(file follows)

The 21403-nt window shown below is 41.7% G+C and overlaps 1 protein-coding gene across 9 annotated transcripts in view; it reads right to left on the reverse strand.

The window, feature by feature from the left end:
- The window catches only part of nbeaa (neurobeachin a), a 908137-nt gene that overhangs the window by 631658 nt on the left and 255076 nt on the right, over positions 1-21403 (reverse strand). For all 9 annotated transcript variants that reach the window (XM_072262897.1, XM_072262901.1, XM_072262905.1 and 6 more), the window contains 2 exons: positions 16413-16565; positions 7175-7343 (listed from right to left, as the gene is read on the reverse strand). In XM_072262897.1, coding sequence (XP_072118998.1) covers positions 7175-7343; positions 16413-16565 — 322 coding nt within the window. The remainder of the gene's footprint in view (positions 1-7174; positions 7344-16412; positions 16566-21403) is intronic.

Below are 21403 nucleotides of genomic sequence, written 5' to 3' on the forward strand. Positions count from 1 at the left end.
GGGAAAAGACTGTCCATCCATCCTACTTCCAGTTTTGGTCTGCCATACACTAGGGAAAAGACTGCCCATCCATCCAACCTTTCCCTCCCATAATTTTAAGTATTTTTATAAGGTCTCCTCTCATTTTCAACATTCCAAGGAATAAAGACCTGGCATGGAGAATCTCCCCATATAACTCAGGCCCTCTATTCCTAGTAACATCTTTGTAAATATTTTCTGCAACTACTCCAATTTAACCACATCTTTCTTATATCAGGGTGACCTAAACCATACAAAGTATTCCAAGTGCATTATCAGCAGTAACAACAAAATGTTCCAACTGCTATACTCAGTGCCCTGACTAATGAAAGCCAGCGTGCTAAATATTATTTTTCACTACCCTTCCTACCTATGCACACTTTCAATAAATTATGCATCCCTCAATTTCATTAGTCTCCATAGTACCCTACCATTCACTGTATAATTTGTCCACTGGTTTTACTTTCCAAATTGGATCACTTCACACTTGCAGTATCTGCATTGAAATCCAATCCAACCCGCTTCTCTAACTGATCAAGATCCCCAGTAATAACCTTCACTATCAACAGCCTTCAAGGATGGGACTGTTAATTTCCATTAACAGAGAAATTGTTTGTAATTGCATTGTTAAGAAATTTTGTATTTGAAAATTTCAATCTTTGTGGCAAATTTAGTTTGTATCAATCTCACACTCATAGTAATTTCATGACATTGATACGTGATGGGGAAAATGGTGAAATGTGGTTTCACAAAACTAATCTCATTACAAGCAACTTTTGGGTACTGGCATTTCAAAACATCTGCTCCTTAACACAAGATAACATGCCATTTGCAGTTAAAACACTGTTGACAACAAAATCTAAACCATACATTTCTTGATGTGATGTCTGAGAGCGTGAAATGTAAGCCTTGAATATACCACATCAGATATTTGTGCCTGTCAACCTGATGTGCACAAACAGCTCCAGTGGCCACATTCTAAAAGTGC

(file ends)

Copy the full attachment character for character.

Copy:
The 21403-nt window shown below is 41.7% G+C and overlaps 1 protein-coding gene across 9 annotated transcripts in view; it reads right to left on the reverse strand.

The window, feature by feature from the left end:
- The window catches only part of nbeaa (neurobeachin a), a 908137-nt gene that overhangs the window by 631658 nt on the left and 255076 nt on the right, over positions 1-21403 (reverse strand). For all 9 annotated transcript variants that reach the window (XM_072262897.1, XM_072262901.1, XM_072262905.1 and 6 more), the window contains 2 exons: positions 16413-16565; positions 7175-7343 (listed from right to left, as the gene is read on the reverse strand). In XM_072262897.1, coding sequence (XP_072118998.1) covers positions 7175-7343; positions 16413-16565 — 322 coding nt within the window. The remainder of the gene's footprint in view (positions 1-7174; positions 7344-16412; positions 16566-21403) is intronic.

Below are 21403 nucleotides of genomic sequence, written 5' to 3' on the forward strand. Positions count from 1 at the left end.
GGGAAAAGACTGTCCATCCATCCTACTTCCAGTTTTGGTCTGCCATACACTAGGGAAAAGACTGCCCATCCATCCAACCTTTCCCTCCCATAATTTTAAGTATTTTTATAAGGTCTCCTCTCATTTTCAACATTCCAAGGAATAAAGACCTGGCATGGAGAATCTCCCCATATAACTCAGGCCCTCTATTCCTAGTAACATCTTTGTAAATATTTTCTGCAACTACTCCAATTTAACCACATCTTTCTTATATCAGGGTGACCTAAACCATACAAAGTATTCCAAGTGCATTATCAGCAGTAACAACAAAATGTTCCAACTGCTATACTCAGTGCCCTGACTAATGAAAGCCAGCGTGCTAAATATTATTTTTCACTACCCTTCCTACCTATGCACACTTTCAATAAATTATGCATCCCTCAATTTCATTAGTCTCCATAGTACCCTACCATTCACTGTATAATTTGTCCACTGGTTTTACTTTCCAAATTGGATCACTTCACACTTGCAGTATCTGCATTGAAATCCAATCCAACCCGCTTCTCTAACTGATCAAGATCCCCAGTAATAACCTTCACTATCAACAGCCTTCAAGGATGGGACTGTTAATTTCCATTAACAGAGAAATTGTTTGTAATTGCATTGTTAAGAAATTTTGTATTTGAAAATTTCAATCTTTGTGGCAAATTTAGTTTGTATCAATCTCACACTCATAGTAATTTCATGACATTGATACGTGATGGGGAAAATGGTGAAATGTGGTTTCACAAAACTAATCTCATTACAAGCAACTTTTGGGTACTGGCATTTCAAAACATCTGCTCCTTAACACAAGATAACATGCCATTTGCAGTTAAAACACTGTTGACAACAAAATCTAAACCATACATTTCTTGATGTGATGTCTGAGAGCGTGAAATGTAAGCCTTGAATATACCACATCAGATATTTGTGCCTGTCAACCTGATGTGCACAAACAGCTCCAGTGGCCACATTCTAAAAGTGC